Some music is meant to be heard; some is meant to be experienced
. Paul Minotto, with his primeTime sublime Community Orchestra, has created a work that blends elements of new music, easy listening, film music, Chinese music, altered television ads and more into a series of collages called A Life in a Day of a Microorganism
; the result definitely falls in the latter category, an album that requires the listener’s complete attention.
Guitarist Allan Holdsworth released an album a few years ago with the subtitle “Music from a Non-Existent Soundtrack”; the title is far more applicable here, as the pieces are more inherently cinematic in scope. Like Brian Woodbury’s recent Variety Orchestra , a multitude of influences are subsumed, mixed in a blender and poured out through a funnel in strange and unusual ways. “Bimbo Mambo” features elements of Cuban music that emerge, periodically, from orchestral passages that are a bit like new music meets Aaron Copland. If there’s a precedent for the absurd sense of humour here, it is in Erik Satie’s “Parade,” which similarly mixed high melodrama and droll themes with found sounds and an oblique point of view.
The focal point of the album is the three-movement title track, which has an alien race looking down on the typical American family, describing it for documentary purposes. With a narration that is part ‘50s newsreel, part Zappa and completely fatuous, the family awakens from their respective dreams (“Dad is back in dreamland; he is on an unknown tropical island...he is the only man floating on a fluffy cloud...surround by young nubile, half-naked female natives who tend to his most animalistic needs...one dances exotically, while another massages...Oh! There goes the alarm clock again”); prepares for the day with thirteen helpings of eggs before going to school (“where the goal of production is money so one doesn’t have to go to school”) and work (“the goal in work is more money, so one doesn’t have work”). While the daughter, the smartest in her class and obsessed with world domination, attends Nuclear Physics and Terrorist Tactics 101; the son, less ambitious, meets up with Roscoe, also known as “Jive Turkey” to exchange money for a plastic bag, “learning about the value of money through a successful business transaction.” And so it goes.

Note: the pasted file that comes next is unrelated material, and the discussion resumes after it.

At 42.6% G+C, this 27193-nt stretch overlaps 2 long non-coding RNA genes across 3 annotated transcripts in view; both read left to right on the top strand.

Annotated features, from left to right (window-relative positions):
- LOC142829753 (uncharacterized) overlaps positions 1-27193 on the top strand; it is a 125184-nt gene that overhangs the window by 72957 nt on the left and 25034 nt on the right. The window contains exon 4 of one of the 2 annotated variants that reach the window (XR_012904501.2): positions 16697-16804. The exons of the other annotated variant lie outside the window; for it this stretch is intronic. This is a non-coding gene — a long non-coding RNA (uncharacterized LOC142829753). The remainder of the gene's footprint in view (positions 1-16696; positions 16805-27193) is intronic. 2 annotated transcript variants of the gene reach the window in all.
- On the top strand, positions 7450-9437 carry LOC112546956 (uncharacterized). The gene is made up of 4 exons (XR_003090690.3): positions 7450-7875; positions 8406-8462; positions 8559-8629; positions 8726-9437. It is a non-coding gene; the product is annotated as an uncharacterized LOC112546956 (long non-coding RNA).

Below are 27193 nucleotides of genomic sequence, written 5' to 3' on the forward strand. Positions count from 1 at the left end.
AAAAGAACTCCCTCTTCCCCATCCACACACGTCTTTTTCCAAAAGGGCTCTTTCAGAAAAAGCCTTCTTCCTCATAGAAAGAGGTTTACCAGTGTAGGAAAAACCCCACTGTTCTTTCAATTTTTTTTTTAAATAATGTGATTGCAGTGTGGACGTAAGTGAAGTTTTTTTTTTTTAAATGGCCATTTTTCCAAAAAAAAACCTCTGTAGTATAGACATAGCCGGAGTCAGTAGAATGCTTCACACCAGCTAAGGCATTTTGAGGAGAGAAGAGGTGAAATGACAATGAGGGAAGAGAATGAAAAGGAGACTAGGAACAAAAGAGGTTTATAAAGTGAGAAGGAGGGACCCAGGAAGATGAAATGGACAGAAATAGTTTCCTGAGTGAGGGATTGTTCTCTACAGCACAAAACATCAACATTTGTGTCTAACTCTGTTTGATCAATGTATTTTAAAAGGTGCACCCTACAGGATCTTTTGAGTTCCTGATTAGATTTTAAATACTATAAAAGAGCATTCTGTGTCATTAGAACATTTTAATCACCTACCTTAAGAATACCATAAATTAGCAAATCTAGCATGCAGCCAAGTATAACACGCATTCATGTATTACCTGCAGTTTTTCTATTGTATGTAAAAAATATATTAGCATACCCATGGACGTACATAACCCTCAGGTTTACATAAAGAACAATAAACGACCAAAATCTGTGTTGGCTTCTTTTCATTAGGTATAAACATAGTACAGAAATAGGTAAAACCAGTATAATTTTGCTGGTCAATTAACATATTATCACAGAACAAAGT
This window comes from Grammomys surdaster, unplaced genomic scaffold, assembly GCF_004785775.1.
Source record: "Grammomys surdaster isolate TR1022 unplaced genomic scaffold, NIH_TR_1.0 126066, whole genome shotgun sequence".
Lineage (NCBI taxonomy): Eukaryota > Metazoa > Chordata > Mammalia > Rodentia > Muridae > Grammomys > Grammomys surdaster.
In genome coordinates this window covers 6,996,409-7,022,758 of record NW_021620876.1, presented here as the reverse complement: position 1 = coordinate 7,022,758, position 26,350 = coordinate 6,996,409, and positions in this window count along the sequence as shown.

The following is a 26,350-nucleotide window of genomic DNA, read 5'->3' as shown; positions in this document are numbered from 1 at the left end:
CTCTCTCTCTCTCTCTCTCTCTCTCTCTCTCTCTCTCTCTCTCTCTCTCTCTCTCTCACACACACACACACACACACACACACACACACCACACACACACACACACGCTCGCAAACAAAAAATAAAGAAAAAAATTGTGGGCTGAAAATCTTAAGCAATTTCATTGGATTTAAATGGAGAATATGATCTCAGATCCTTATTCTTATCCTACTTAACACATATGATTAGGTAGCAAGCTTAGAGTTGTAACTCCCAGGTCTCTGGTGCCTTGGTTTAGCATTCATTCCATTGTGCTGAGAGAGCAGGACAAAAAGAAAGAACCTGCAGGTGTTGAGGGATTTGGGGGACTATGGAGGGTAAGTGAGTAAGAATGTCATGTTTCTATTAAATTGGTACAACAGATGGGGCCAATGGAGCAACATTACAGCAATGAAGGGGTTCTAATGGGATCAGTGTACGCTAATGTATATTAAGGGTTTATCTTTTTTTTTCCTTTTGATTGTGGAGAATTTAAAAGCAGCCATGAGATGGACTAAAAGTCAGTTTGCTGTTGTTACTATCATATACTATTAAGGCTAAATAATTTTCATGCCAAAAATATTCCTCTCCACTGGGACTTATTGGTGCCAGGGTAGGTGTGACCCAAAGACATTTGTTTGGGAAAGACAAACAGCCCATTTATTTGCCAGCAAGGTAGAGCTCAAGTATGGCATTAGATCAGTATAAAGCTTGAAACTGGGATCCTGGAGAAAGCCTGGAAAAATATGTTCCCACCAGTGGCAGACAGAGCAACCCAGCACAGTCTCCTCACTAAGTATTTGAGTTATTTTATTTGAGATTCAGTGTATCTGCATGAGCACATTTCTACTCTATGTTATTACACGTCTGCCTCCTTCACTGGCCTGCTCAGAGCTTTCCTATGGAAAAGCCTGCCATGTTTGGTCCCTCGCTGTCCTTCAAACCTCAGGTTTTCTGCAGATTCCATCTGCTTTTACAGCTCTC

Completely conceived and considered, there is something guiltily engrossing about it. The album’s sometimes incongruous references come together in the aural equivalent of a sitcom. Or a drama. Or, sometimes, both within seconds.
A Life in a Day of a Microorganism is not an album you’d put on at parties; scratch that, with the right group of people, this might make the perfect party record. An intriguing combination that somehow manages to just plain work , it’s clear that Minotto has an irreverent sense of humour that makes for engaging listening that might offend the PC faction; but as Minotto says, “Lighten up, will Ya? You’ll live longer and be happier.”
Visit primeTime sublime on the web.
Personnel: Complete personnel unlisted; project conceived, written, designed and produced by Paul Minotto